Aughts, Oughts, and Ends: Playtime Presents the Best of 2000-2009
Now that the Academy has had its say on the supposed best films of 2009, we at Playtime have taken the occasion to reflect not only on the past year, but the last decade, and the best it had to offer. These lists by our contributors are anything but authoritative — we’re not experts, we’re enthusiasts — but if our survey of the decade in cinema isn’t comprehensive, it is full of conviction. The films on our lists may not be the “best of the decade,” but each of us believes that they are the best that we’ve seen. The Aughts1 were a fertile and creatively fecund ten years for filmmaking around the world, and the films offered here reflect that. Enjoy. – MS
My list is pretty standard. You won’t find many foreign language or artsy films. I watch far fewer of them than I would like. As a result this list will never be officially “finished,” since I didn’t manage to see every film made in the last decade. Somehow, I soldiered forth and was able to put together this list. I think it’s a damn good list. Lots of good films on here. Disagree with me, sorry. Where’s your list. That’s what I thought. Loser.
Children of Men (d. Alfonso Cuaron, 2006) – Not only my favorite film of the last ten years, but it is firmly planted at number four in my “Best Films of All Time” list. There were a number of times while watching it in the theater that I had to remind myself to breathe, unclench my hands, and scooch back in my seat. Regardless, minutes later I would catch myself holding my breath, clenching my hands, and sitting on the edge of the seat again. Probably the best theater experience I’ve ever had.
Zodiac (d. David Fincher, 2007), No Country for old Men (d. Joel Coen & Ethan Coen, 2007) – These two share a common bond, in that I went into both with very high expectations (No Country’s were almost unattainably high) and came out of the first viewing somehow unsatisfied. I didn’t dislike either film, nor did I think they were great or amazing. They just were what they were. Then I went on with my life, or so I thought. I kept thinking back to them, and thinking back on them. The more I thought, the more I wanted to watch them again. After months and months of waiting, I was able to finally watch them again, and was amazed by how good they were, and still spent the next couple of weeks thinking back on them…
The Assassination of Jesse James by the Coward Robert Ford (d. Andrew Dominik, 2007) – There’s nothing about this film that didn’t amaze me. A lot of people complained about the length, but I didn’t want it to end. The psyches of both the title characters were amazingly portrayed by Pitt and Affleck (the baby one, not the embarrassing, older one). You can insert whatever positive hyperbolic statement you want here about the film. I loved it.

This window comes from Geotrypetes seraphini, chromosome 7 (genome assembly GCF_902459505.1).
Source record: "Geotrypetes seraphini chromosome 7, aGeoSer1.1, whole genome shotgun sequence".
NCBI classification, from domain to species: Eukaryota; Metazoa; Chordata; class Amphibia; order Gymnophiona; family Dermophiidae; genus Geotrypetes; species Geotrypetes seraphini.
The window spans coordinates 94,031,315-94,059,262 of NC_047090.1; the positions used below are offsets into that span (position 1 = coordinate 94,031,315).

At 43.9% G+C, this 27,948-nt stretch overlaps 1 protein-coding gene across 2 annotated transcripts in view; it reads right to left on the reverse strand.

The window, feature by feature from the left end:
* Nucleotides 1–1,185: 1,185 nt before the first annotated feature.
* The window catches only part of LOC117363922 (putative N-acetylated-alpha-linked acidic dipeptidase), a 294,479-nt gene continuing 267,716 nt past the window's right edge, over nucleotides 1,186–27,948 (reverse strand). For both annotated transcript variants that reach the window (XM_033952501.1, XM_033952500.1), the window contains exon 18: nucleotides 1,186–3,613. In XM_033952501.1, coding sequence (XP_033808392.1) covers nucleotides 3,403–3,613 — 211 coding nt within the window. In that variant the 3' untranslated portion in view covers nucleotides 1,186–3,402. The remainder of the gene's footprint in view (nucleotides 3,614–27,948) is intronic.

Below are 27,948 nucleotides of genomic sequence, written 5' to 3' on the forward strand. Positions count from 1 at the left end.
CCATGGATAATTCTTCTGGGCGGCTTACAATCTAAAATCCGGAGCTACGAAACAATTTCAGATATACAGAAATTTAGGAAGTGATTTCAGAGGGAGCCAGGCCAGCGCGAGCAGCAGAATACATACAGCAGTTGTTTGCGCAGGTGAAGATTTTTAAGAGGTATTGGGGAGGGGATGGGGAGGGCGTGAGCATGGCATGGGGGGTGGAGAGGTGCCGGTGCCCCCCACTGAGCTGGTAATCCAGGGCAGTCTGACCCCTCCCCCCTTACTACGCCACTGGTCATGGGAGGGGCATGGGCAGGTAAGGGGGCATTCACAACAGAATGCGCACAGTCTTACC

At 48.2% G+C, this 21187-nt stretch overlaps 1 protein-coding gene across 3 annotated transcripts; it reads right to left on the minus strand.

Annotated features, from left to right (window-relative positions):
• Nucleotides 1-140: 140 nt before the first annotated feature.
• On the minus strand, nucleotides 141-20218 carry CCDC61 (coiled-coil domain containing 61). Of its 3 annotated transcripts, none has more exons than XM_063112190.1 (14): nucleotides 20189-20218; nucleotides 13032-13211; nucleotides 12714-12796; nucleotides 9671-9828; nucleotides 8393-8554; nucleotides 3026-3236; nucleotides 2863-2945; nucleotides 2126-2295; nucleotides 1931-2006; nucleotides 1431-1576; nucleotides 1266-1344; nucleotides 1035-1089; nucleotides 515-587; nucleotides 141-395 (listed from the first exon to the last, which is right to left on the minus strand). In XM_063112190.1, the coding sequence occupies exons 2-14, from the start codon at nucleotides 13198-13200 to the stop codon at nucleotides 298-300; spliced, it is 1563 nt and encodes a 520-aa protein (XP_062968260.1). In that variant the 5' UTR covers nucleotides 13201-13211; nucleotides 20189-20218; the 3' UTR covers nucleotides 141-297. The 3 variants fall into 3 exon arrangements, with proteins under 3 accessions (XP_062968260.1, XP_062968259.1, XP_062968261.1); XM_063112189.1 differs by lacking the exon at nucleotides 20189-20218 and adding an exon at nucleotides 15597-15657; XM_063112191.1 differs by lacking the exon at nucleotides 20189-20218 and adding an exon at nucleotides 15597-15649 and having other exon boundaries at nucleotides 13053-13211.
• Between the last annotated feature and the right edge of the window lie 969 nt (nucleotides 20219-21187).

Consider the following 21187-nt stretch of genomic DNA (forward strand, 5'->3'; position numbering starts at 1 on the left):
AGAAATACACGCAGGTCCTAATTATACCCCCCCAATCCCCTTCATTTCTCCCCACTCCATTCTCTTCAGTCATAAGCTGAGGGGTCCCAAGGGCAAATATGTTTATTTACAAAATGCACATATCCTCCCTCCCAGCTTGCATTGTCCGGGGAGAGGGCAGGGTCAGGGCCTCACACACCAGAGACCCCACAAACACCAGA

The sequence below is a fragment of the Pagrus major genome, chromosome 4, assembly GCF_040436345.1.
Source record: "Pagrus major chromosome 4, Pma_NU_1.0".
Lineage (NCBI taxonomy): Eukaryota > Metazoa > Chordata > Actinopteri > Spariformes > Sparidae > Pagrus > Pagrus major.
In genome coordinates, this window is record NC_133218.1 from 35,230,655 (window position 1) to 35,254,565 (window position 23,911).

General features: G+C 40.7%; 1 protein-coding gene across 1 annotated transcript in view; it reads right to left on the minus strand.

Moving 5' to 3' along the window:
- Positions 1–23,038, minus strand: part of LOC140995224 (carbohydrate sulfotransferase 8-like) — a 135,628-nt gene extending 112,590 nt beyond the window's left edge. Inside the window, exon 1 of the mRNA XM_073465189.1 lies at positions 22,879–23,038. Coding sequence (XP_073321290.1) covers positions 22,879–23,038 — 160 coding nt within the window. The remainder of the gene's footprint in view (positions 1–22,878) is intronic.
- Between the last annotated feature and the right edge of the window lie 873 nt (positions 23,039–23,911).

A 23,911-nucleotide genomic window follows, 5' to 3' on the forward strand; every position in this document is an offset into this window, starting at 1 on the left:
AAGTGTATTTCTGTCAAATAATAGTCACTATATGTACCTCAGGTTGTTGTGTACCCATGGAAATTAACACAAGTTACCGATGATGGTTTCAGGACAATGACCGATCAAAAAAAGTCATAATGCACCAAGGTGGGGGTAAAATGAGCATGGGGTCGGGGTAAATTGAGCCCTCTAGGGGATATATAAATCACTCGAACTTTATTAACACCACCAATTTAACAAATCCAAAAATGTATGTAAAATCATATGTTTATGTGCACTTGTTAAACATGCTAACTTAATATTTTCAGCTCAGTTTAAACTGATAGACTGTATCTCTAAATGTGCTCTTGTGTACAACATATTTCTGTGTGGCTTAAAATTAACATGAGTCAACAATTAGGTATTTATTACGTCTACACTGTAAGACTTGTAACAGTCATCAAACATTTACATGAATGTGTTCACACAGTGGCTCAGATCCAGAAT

There Will Be Blood (d. Paul Thomas Anderson, 2007) – The ending was great and exactly what it needed to be. Eat it, suckwads.
Brokeback Mountain (d. Ang Lee, 2005) – I’m not sure why I like this film so much, when I normally couldn’t care less about romance films. I just found it incredibly moving and deep, with some beautiful cinematography and a great score. Plus it has Anne Hathaway in it. And her bewbs.
American Psycho (d. Mary Harron, 2000) – This is another one of those films that was better the second time viewing. However, unlike Zodiac and No Country, I liked American Psycho a lot on the first viewing, but I needed that first viewing to ease into the movie fully. My second viewing of the film was with a number of friends who had never seen it before. While they sat horrified, I found myself cackling maniacally at the terror and absurdity unfolding on screen.
Kung fu (Kung Fu Hustle) (d. Stephen Chow, 2004) – I love the energy and cartoonishness of this film. I managed to catch it on TV not too long ago and found myself spending the next two hours with my jaw on the floor. You should know within five minutes if the film is for you or not. It’s super-stylish, bombastic, colorful and boasts all sorts of ass-kicking. If I could, I would watch this every day.
Memento (d. Christopher Nolan, 2000) – Even after the repeated viewings and the uniqueness of the gimmick has worn off, this is still a taut little film. Despite the very nature of the film being a mystery, it also delved into the nature of revenge and villainy. Now, where was I?
Mulholland Dr. (d. David Lynch, 2001) – Fuck the what? I spent an hour after seeing this the first time reading up about the theories surrounding the film. I can’t wait to show it to someone and see if they can figure out everything or anything. The film originally started out as a television project. As a result, it has a bit of a watered down feel through part of it. This adds wonderfully to the dream-like nature of the film. Plus, lesbians.